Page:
According to Pierre-Augustin Boissier de Sauvages (1710-1795), an influential French naturalist and lexicographer, the Franks lived near a marshy river from Pas de Calais in northern France to Ghent, Belgium.
In the West Germanic language (5th to 9th century), the Franks called this river “lis,” but today, it’s known as Lys in French or Leie in Flemish / Dutch. The Dutch name for the river, Leie, comes from Old Dutch of Celtic origins meaning to flow or flowing.
A yellow iris grew along these river wetlands, which the Franks called “Lisbloem.” Bleom was the Frankish word for flower.
Lisbloem (old Frankish word for “Flower of the lis river”
Pierre-Augustin said that the old descriptions of “Lisbloem” (flower of the Lis river) resemble a yellow Iris because of its shape, bright-coloured flowers and the marsh habitat.
Over time, due to semantic shifts or semantic changes, the word Bloem changed so much that today, the modern meaning of “Lisbloem has a radically different meaning. “Lisbloem” no longer means “flower of the Lis” river.
- In Dutch, which is a descendant and the closest to the Frankish language today, the word for Iris flower is still “Lisbloem.”
- In German, it’s Lieschblume, but Liesch was also spelled Lies and Leys in the Middle Ages.
- In French and English, there is a direct link to the word for flower, “fleur,” and “Bloem.”
In a world of changing spelling and evolving languages, it’s easy to imagine how Lisbloem or Lieschblum became fleur-de-luce, fleur-de-lis, and fleur-de-lys.
More evidence that the fleur de Lys is a yellow Iris and not a lily is that both the
The yellow Iris is also native to Europe, while the Lily is not.
So how did the Fleur-de-lys symbol become associated with French kings?
Why did French kings adopt the Fleur-de-lys as their emblem?
Here are two legends that stand out about Clovis (466-511), king of the Franks and the first king of France before it was France, which links the yellow Iris with the French coat of arms.
King Clovis adopted the yellow flower as his symbol
1 ) In one legend, the fleur de Lis emblem may have been introduced around the 9th century when Clovis fought and won the battle of Vouillé (507) near Poitiers.
Per this legend, Clovis and his army were trapped along the banks of the river Lis, but Clovis spotted a group of wild yellow flowers, “Lisbloem.” Because the yellow Iris grew in shallow waters, they knew they could safely cross, which resulted in Clovis’s army defeating the Goths.
Clovis then chose the yellow Iris as his symbol.
2 ) Another legend says that yellow flowers magically formed a path for Clovis and his army on his way to the battle, which allowed them to cross the river safely and win his crusade.
In both versions of the legend, this is why Clovis adopted the wild yellow flower as his symbol.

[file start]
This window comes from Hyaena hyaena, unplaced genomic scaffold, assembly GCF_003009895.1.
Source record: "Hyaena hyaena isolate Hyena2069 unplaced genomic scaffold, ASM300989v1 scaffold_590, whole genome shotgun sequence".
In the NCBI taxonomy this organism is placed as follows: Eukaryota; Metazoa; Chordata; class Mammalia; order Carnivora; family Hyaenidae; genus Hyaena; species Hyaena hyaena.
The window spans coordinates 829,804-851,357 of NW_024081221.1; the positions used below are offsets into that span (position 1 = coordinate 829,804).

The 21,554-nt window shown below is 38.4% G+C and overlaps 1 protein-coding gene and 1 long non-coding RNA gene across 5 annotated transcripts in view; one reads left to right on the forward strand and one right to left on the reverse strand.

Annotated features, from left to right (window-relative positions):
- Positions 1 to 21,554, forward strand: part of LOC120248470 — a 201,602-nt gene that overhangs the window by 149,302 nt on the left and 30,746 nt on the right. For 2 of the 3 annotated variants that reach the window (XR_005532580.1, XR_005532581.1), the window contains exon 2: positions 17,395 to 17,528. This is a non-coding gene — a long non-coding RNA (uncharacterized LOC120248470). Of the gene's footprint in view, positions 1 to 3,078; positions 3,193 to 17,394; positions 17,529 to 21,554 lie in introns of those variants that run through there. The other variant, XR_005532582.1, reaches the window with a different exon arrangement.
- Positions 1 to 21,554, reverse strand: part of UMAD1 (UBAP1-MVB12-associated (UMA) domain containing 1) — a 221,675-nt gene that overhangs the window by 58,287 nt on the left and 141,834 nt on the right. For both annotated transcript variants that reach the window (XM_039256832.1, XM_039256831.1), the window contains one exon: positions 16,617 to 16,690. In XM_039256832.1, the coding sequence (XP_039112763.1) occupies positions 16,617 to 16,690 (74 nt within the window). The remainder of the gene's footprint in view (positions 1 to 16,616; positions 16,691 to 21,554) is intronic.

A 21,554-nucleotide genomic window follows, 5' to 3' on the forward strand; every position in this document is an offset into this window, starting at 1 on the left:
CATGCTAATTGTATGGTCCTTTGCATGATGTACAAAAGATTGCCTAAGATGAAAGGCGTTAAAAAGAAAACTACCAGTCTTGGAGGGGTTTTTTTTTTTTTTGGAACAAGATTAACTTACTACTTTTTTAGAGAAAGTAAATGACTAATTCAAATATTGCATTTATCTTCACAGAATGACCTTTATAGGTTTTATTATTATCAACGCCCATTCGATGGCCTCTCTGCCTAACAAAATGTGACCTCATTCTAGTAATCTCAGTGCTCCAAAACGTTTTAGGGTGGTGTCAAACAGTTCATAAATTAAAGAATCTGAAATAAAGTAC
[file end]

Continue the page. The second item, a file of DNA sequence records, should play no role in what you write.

All kings later adopted the yellow flower as their symbol
After Clovis adopted this wild golden flower, “Lisbloem,” as his emblem, all his successors chose it as their royal emblem, eventually becoming France’s unofficial national flower.
- King Louis VII of France loved the emblem and wore a blue robe with gold “fleur de Lis” on his coronation.
- King Louis, the XIV, also wore a blue robe embroidered with a golden royal fleur de Lis pattern for many portraits.
- Joan of Arc carried a white banner that featured the fleur-de-lis when she fought in the war against England.
- The province of Québec
Canada,pays tribute to its French roots with its fleur-de-lis flag,“Fleurdelisé.” Quebec was once a part of nouveau France (New France), the area colonized by France in North America.
The Fleur de Lis meaning today
The French monarch and the French throne are long gone, but you can easily find the fleur de Lis symbol in almost every part of the world as a decorative element on clothing, jewelry, fence posts, tattoo designs and more.
It’s also one of the symbols of Mardi gras, especially in New Orleans. The boy scouts use the fleur-de-lis design for their scouting organization too.
The national flower of France emblem even adorns the golden paper crown you get when you buy a king cake (galette des rois) for three kings day (Epiphany).
Wrapping up the Fleur de Lis, France’s unofficial national flower!
Where did the mysterious fleur de Lis motif come from, and why has it been so popular in so many cultures for thousands of years?
We may never know, and scholars will probably never agree.
Some historians think that the fleur de Lis is not a flower at all and could be a trident, an arrowhead, a bee, the head of a lance, a sceptre, and even a frog.
Whatever “IT” is, the one thing we know for sure is that it’s been used as an ornament, symbol and emblem by almost all civilizations in the old and new world, whether for religion, fashion or nobility.
The fleur de Lis is pretty too!